LSE Professor in Practice, Owen Barder, reflects on the recent Financing for Development Conference and what needs to come from it. This blog post first appeared on Views from the Center.
The Financing for Development Conference, which drew to a close yesterday in Addis Ababa (16th July), was never going to solve all the world’s development problems.
What it could do was establish a shared policy framework within which decisions for the rest of 2015 can be taken. The outcome document, known as the Addis Ababa Action Agenda, actually does that pretty well.
As I said in my blog post from Addis, development finance is no longer about how a group of rich countries can provide aid to enable a group of very poor countries to deliver basic services. The AAAA is a new agenda: how can countries across a spectrum of high, middle and low incomes generate the investment and growth that is needed to provide shared, sustainable prosperity. Developing countries would rather have jobs than aid, and the AAAA reflects this.
There is a lot to like about the ideas agreed in the AAAA, including the new social compact tackling the unfinished business of the MDGs; openness as a thread that runs throughout the document (including transparency of budgets, aid, tax, extractives, data); a compact on tax revenues; an emphasis on women and girls; a commitment to focus aid on those with the greatest need, and praise for countries that allocate more aid to least developed countries; and commitments to generate more and better private investment and support from private investors and from development banks.
But you can’t eat ideas. The real test is still to come: what specifically will countries commit to which will make these ideas real? They have plenty of opportunities over the second half of this year. In order of likely significance these are:
- Climate Change (December, Paris)
- Sustainable Development Goals (September, New York)
- Trade (December, Nairobi)
- Open Government (October, Mexico City)
I agree with Alex Evans’s brilliant summary in The Guardian. I’m not terribly disappointed by the lack of concrete policy actions in the Addis outcome document; but I will be if we don’t get some during the rest of the year.
It is a good first step, but would be a terrible last word, for the rest of the year.
The British government yesterday announced a huge capital increase for CDC, the British development finance institution which helped create 1.3 million jobs last year. This is the first such increase for 20 years. If the AAAA is translated into enough specific commitments of this kind during the rest of the year, it will have been a great success.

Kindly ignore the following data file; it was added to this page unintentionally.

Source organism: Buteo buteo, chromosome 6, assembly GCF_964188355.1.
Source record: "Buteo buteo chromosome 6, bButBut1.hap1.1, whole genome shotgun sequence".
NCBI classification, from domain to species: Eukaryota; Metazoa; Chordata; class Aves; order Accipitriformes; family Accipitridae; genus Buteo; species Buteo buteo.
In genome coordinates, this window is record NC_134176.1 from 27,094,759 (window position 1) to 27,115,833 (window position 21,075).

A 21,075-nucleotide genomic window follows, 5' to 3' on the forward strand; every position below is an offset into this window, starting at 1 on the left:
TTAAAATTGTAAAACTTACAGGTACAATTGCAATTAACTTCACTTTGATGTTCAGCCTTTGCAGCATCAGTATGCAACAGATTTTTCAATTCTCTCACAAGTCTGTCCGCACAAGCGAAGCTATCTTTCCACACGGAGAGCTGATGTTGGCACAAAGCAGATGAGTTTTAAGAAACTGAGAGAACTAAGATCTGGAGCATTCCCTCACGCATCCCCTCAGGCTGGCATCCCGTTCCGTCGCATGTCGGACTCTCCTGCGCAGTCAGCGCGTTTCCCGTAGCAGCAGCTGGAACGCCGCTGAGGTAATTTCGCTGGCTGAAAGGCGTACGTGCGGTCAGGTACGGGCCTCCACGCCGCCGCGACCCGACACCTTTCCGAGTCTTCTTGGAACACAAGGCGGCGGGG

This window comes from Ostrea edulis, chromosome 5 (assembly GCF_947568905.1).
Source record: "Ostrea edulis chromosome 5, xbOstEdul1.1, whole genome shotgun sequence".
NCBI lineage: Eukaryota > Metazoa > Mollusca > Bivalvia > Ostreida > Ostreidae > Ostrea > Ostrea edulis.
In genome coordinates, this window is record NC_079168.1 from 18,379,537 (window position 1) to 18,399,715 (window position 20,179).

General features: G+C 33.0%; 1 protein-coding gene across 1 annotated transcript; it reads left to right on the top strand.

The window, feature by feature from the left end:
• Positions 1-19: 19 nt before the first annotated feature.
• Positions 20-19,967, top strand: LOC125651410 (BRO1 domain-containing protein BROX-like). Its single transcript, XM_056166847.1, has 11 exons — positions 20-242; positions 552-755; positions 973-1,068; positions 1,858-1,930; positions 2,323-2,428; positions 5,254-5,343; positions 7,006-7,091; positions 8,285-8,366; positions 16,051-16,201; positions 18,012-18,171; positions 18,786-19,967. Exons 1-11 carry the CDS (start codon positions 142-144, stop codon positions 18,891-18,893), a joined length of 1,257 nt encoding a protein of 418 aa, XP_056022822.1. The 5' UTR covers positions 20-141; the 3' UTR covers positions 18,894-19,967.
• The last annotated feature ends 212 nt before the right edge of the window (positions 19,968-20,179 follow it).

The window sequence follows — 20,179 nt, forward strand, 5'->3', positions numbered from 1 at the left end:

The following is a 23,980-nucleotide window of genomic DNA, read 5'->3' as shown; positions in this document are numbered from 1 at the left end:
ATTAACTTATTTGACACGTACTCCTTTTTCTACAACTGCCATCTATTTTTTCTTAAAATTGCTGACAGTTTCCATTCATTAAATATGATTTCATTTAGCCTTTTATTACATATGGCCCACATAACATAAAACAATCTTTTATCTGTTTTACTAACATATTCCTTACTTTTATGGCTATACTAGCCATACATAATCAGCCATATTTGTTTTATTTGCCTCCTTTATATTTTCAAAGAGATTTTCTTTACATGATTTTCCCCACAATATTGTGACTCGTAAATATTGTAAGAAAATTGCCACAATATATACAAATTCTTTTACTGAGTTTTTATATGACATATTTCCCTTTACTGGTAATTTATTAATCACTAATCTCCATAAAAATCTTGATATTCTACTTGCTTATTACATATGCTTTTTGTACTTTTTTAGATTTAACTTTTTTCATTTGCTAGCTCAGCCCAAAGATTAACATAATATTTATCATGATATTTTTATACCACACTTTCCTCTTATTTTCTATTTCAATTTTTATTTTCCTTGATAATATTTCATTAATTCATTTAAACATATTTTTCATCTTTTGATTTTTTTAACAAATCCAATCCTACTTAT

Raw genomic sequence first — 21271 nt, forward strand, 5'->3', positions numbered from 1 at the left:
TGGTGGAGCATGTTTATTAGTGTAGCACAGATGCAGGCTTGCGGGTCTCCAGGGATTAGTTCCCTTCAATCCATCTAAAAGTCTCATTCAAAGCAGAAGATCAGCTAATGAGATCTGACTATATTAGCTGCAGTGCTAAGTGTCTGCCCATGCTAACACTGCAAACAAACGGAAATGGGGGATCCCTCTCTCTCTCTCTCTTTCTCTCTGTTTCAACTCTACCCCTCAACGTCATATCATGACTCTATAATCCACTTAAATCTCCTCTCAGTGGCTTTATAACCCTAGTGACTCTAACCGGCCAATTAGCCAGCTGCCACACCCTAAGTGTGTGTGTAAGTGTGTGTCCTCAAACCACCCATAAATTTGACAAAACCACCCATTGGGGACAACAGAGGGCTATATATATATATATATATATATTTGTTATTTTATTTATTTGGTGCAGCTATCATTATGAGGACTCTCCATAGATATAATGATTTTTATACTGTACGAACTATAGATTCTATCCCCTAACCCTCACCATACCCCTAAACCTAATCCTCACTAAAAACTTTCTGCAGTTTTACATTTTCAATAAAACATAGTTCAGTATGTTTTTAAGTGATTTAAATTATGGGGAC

I’m both optimistic and pessimistic about the prospects for the rest of the year. On the optimistic side, I think we will continue to see progress on issues which are within the control of individual governments, companies and organisations, and that we will accelerate the unprecedentedly rapid reduction in poverty and improvements in access to basic services that we have seen in the last fifteen years.
But on the pessimistic side, I think the prospects are receding for making progress on issues that require global agreement and cooperation. These include putting a price on carbon to tackle climate change, building an open and fair trading system, allowing people to move freely, cooperating to collect taxes, reforming our international organisations, and ensuring provision of key global public goods (such as R&D, peacekeeping, rule of law, and tropical forests).
There has been a lot of talk (much of it insincere) about how the SDGs are a “universal agenda.” Addis brought home to me how much this is true, in at least the following sense. With no growth of incomes in decades for working class people (or “middle class”, as Americans call them) in developed countries, it is not surprising that this has created a sense of economic insecurity and stagnation. This in turn leads to pressure for protectionism that limits trade and migration, and fosters economic nationalism that undermines prospects for global agreements on climate, trade and intellectual property.
Only if developed countries do more at home to tackle inequality and increase economic security will they have the political space to reach international agreements that we desperately need if we are to meet the SDGs, and to sustain the pace of global integration that has helped lift so many people out of poverty in recent decades.